Another Angle — The mystery of fantasy

Another Angle — The mystery of fantasy

I was walking around my apartment on deadline the other night thinking about this column—thinking about what the Hektor of Troy I was going to write about.

I knew it was going in our fantasy football issue, but I’m not a fantasy football guy. I’m just not. I want to be. I want to be like my colleague, Sports Yapp podcast host Bryce Johnson, who has a ring sitting on his desk with “Bryce” carved into the band for his 2010 Fantasy Football Championship. (Trust me, I know it’s there; he’s showed it to me seven times.) I want to be like Jimmy Fallon and his friends on Fever Pitch. I want to be that hardcore. Obsessive is cool and funny.

I usually end up playing fantasy football, but I always end up being the guy who doesn’t care. I adjust my fantasy lineup my first few weeks, telling myself that this will be the year I take it seriously. But by Week 4 I’m getting WUPHFed (if you’ve seen The Office) by the league commissioner—emailed, texted, facebooked, tweeted at—reminding me to bench the guys who are on their bye week.

By Week 7, the commissioner is taking the time to look up my lineup and tell me who to bench. By Week 10, he’s telling me who to bench, who to substitute in, and notifying me about the three active guys on my roster who have apparently been injured since Week 11. And by Week 13, he has my username and password wondering, “Why the Roy Helu (Washington Redskins running back, fantasy rank of 24) did I invite this bum?”

I don’t like fantasy football. And sometimes I wonder why people are so drawn to it—why companies have to firewall certain sites so employees don’t tamper with their fantasy lineups during work. What makes it so great? Seriously?

I wondered if it was because regular football wasn’t good enough. So I started thinking about all the things I’d change about the NFL. I started building my own fantasy.

I decided I’d lengthen the season by, eh, say eight weeks, starting the season in July, since I’m convinced July and August is a sports purgatory God ordained to purify us all of our addiction to sports, months where I replay the ESPYs in my mind and consider reading the entire Freeh Report. I usually fall asleep watching SportsCenter, but the other night I was so bored that I started reading A Midsummer Night’s Dream by Shakespeare. I haven’t even thought about Shakespeare since I SparkNoted Hamlet in 11th grade.

There are more things I’d change in my fantasy. I’d go back and have Chad Johnson change his last name to “Rach” instead of “Ochocinco,” trade him to the Broncos, and make sure he ran between two pillars of flames at the start of each game (see Daniel 3). I’d change Sean Payton’s last name to “Pay-a-ton.”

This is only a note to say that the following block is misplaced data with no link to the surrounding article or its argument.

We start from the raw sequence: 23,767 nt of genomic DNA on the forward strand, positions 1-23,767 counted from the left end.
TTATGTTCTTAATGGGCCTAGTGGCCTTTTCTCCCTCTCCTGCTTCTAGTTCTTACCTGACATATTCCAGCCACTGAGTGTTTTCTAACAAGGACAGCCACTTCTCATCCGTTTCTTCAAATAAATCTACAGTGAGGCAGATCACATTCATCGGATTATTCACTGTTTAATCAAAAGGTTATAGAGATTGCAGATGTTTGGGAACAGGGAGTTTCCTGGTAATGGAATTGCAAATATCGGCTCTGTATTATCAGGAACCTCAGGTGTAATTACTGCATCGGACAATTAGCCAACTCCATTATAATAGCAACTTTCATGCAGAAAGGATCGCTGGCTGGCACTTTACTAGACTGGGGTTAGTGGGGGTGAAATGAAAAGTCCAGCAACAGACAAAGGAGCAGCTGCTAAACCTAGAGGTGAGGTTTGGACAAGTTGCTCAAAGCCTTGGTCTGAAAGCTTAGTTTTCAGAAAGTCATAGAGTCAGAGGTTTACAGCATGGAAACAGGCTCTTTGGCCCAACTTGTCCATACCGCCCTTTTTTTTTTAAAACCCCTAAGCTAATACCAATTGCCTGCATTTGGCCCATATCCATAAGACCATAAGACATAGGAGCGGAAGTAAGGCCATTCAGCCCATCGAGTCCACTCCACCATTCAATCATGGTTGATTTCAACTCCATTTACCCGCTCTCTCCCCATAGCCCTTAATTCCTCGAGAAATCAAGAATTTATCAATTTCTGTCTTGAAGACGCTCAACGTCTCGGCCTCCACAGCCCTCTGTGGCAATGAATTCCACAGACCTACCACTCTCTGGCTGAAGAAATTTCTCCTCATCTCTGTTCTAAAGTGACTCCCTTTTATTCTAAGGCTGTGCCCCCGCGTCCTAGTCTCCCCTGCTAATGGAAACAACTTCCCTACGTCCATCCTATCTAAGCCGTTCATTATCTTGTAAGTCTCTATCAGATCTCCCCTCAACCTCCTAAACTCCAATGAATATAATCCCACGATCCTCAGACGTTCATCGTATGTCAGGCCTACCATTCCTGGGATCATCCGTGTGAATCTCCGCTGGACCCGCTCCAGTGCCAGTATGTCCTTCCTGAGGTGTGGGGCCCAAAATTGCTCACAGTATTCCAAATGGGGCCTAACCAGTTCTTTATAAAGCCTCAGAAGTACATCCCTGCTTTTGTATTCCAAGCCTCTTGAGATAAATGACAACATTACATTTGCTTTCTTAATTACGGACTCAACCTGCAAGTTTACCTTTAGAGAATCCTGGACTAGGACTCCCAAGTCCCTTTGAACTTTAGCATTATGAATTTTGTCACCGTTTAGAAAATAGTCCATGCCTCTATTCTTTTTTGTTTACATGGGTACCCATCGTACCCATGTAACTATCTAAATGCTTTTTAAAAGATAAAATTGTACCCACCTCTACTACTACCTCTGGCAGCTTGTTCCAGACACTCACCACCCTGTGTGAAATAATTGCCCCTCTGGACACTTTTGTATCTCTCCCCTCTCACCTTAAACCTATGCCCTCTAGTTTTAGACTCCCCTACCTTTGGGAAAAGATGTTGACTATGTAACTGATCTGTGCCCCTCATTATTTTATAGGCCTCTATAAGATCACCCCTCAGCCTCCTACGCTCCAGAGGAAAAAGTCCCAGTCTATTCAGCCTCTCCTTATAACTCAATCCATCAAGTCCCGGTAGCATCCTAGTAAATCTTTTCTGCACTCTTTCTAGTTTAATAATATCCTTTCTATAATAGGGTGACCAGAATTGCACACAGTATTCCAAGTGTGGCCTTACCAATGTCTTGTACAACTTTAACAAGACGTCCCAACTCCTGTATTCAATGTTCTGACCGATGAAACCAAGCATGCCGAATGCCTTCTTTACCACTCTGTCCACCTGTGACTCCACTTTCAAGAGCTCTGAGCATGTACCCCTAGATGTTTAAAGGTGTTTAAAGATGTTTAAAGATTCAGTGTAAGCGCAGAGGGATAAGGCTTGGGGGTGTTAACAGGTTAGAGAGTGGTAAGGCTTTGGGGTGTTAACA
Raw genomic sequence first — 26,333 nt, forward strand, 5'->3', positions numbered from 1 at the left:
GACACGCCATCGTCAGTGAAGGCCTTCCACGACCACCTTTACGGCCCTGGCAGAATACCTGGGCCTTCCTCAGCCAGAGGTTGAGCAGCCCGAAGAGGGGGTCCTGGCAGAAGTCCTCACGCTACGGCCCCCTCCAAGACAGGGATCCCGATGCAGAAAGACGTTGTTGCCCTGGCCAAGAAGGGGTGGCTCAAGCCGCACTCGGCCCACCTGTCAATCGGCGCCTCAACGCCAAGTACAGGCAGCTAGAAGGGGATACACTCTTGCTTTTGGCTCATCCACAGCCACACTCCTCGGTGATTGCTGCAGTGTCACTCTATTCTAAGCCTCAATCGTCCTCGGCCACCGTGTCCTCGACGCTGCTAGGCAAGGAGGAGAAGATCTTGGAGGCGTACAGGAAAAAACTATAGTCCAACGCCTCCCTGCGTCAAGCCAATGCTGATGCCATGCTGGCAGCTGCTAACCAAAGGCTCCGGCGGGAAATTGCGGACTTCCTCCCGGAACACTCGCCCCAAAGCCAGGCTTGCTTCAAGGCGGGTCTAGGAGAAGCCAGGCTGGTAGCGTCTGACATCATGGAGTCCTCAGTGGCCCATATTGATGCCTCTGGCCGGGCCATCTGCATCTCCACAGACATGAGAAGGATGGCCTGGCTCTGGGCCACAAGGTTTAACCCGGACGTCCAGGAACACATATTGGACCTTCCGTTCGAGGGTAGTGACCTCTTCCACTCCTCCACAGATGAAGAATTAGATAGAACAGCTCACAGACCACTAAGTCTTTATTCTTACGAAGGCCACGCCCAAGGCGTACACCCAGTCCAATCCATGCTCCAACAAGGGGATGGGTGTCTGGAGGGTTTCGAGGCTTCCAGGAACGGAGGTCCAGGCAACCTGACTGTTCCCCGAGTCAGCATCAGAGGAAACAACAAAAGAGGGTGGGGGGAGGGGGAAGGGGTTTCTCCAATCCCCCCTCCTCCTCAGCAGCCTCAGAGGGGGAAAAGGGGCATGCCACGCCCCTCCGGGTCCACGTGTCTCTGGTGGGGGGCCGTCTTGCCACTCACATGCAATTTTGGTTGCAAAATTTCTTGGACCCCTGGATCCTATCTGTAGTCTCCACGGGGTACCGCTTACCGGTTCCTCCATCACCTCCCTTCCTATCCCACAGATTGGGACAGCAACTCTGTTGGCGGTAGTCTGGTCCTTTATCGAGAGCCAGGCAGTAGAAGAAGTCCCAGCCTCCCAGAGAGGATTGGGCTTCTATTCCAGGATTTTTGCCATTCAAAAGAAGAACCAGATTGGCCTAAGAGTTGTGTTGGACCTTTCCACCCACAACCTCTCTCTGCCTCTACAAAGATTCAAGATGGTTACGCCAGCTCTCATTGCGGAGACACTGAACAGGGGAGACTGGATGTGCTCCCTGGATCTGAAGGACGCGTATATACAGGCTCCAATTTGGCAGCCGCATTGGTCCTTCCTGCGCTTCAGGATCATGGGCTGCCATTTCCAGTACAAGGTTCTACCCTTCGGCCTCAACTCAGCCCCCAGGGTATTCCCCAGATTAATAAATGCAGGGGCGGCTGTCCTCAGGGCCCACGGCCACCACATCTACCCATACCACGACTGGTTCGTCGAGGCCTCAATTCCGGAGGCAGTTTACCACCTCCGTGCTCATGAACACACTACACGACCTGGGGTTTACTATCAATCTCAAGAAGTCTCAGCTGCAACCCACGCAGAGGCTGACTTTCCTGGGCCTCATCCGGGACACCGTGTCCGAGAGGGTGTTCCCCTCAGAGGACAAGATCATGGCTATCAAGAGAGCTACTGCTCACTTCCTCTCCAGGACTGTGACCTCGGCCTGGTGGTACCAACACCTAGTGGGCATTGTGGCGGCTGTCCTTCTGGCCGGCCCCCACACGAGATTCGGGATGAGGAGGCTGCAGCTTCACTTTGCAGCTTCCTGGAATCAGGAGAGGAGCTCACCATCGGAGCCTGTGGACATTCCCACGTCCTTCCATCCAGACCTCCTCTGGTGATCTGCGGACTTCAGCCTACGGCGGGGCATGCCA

I love Faith Hill, I really do, but I think I’d replace her with Carrie Underwood or Taylor Swift on Sunday Night Football. And I’d probably add a cowgirl hat.

I love Peyton Manning, but I’d plop him on a tractor and send him back to Indy. I love Tim Tebow, but I wish he didn’t do those Jockey commercials, mostly because the first three seconds make me feel inadequate and puny like Gumby. And I’m sure there are things I love about Terrell Owens, but gosh, I just can’t think of anything.

I decided my mind was wandering to far off places, like that underwater place where the Gungans live in Star Wars, so I returned to the premise of the column: Why are people so drawn to fantasy football?

Judging by the fact that I wandered all the way to the fictitious planet of Naboo, I decided that my original theory—that fantasy football exists because regular football isn’t good enough—was bogus. It didn’t make sense. If that was the case, then people wouldn’t have enjoyed the NFL before the Internet. And I’m pretty confident that, even if the NFL stripped away fantasy football, football would still be widely popular. It’s what we do in America—that, and eat fatty things.

So it had to be something else.

For some reason, I started thinking about Peyton Manning again (I’m a Colts fan, and I miss him). I’ve heard that, even on his off days, he’s studying his playbook and watching film. I started to feel a little sheepish.

I wished that I didn’t have off-minutes, off-hours, off-days, off-months with God. I wished I was like Peyton Manning, always studying my playbook, always focused on the task at-hand. I wished I was always close with God.

People play fantasy football, you see, because they like to feel close. They like to feel like they’re on the sidelines. It makes each and every game, each and every play, incredibly real and meaningful.

I want to be like Bryce in fantasy football—making trades and trash talking with my friends throughout the week—but, to be frank, I just don’t care. I want to be like Enoch, who walked so close with God that the Lord eventually took him—but, to be honest, I wonder if I care.

In my fantasies, I care.

And sometimes I wonder if this life is all about working our way down to the sidelines—until we’re so close that we see those little black rubber pellets flying up from the turf and hear the pounding of padding and helmets, noticing things we’ve never noticed.

All because we’re close and want to get closer.

By Stephen Copeland

This story was published in the July 2012 Sports Spectrum DigiMag. Print and digital subscribers, log in and view the issue hereStephen Copeland is a staff writer and columnist at Sports Spectrum magazine. His column tackles sports and faith from another angle, whether it’s humorous, personal or controversial. Follow him on Twitter-@steve_copeland or email him at stephen.copeland@sportsspectrum.com. 

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